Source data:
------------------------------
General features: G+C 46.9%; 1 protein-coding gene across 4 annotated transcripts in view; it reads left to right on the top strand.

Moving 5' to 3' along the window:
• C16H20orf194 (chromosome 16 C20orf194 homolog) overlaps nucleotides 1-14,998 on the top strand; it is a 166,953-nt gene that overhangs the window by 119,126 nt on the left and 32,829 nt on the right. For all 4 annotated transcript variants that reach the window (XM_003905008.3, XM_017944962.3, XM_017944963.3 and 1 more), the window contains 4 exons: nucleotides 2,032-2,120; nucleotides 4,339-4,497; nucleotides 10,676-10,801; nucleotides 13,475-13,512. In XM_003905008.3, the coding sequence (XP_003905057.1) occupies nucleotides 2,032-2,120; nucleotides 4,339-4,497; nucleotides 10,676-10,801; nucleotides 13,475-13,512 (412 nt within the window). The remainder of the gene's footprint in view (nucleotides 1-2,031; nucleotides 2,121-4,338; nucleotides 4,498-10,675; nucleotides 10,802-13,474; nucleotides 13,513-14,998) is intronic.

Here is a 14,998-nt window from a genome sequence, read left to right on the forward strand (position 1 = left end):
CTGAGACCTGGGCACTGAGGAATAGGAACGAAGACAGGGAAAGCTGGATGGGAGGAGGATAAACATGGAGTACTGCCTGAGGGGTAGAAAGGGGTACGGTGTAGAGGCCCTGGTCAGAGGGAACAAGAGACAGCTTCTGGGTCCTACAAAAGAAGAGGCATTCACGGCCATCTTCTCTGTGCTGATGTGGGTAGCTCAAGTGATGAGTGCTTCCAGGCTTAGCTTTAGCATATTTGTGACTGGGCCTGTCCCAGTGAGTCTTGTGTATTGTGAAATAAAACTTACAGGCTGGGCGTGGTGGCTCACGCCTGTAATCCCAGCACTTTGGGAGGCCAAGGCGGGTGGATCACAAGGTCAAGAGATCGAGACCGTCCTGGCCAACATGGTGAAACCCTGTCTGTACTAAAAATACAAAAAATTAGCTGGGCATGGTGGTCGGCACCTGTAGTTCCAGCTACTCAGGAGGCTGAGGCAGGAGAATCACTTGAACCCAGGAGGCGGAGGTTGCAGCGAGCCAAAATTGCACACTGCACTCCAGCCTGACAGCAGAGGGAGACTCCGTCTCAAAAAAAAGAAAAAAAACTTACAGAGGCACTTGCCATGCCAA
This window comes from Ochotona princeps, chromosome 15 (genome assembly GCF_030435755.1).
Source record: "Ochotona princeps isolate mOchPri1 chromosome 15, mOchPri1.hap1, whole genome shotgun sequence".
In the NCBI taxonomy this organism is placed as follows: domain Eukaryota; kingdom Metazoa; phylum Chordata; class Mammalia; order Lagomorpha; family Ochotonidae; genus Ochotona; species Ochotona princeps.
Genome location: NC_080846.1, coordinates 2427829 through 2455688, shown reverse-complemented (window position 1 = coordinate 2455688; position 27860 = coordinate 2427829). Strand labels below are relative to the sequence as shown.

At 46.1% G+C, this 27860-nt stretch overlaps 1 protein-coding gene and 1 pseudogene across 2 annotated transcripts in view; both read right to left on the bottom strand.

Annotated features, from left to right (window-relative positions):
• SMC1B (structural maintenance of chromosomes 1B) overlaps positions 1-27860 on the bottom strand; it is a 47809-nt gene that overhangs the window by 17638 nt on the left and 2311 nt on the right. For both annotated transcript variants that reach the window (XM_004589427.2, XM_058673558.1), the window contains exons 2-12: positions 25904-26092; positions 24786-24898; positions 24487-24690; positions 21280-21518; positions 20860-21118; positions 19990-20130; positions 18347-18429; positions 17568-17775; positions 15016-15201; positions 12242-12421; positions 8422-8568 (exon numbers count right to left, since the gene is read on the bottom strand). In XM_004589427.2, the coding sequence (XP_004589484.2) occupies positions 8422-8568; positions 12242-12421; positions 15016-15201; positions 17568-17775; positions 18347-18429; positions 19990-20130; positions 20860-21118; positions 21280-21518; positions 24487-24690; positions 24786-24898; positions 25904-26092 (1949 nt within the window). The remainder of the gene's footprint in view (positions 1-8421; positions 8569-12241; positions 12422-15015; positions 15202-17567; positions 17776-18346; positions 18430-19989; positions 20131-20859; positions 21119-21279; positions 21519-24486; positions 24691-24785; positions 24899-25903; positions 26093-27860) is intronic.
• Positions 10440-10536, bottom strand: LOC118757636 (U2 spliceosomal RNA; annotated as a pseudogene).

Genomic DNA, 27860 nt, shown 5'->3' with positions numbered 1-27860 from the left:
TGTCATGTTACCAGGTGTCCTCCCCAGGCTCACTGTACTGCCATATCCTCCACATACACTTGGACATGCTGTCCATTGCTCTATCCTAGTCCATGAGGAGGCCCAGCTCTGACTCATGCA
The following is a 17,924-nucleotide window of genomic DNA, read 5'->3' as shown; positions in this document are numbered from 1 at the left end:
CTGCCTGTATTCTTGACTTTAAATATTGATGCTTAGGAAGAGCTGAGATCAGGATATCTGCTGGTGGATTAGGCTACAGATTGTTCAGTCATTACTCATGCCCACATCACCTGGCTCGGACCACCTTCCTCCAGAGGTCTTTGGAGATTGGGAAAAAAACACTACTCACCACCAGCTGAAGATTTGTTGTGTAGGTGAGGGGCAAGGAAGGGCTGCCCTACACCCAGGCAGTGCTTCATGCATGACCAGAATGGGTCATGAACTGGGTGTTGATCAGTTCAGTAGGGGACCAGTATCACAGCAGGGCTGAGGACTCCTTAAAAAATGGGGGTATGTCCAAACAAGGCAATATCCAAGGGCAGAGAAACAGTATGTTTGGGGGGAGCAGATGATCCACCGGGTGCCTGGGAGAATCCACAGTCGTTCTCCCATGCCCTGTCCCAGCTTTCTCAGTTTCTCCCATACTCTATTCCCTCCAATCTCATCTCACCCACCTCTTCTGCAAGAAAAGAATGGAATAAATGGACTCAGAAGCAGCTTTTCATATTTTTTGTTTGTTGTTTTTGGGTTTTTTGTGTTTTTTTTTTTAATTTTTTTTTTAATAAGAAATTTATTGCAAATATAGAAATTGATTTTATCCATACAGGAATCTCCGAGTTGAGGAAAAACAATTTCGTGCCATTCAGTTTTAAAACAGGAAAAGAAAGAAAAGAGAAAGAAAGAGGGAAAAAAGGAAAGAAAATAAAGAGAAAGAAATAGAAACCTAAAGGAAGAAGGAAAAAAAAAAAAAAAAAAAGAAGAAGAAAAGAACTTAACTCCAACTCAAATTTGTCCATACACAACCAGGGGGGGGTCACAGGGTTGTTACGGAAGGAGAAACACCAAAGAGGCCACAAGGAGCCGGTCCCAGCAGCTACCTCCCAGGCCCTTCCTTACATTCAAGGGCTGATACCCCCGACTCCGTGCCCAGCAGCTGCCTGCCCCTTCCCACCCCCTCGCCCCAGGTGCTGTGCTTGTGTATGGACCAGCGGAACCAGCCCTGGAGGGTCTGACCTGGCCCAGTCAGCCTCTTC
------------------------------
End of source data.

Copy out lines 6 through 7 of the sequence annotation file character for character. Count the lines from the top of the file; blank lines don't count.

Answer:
This window comes from Ochotona princeps, chromosome 15 (genome assembly GCF_030435755.1).
Source record: "Ochotona princeps isolate mOchPri1 chromosome 15, mOchPri1.hap1, whole genome shotgun sequence".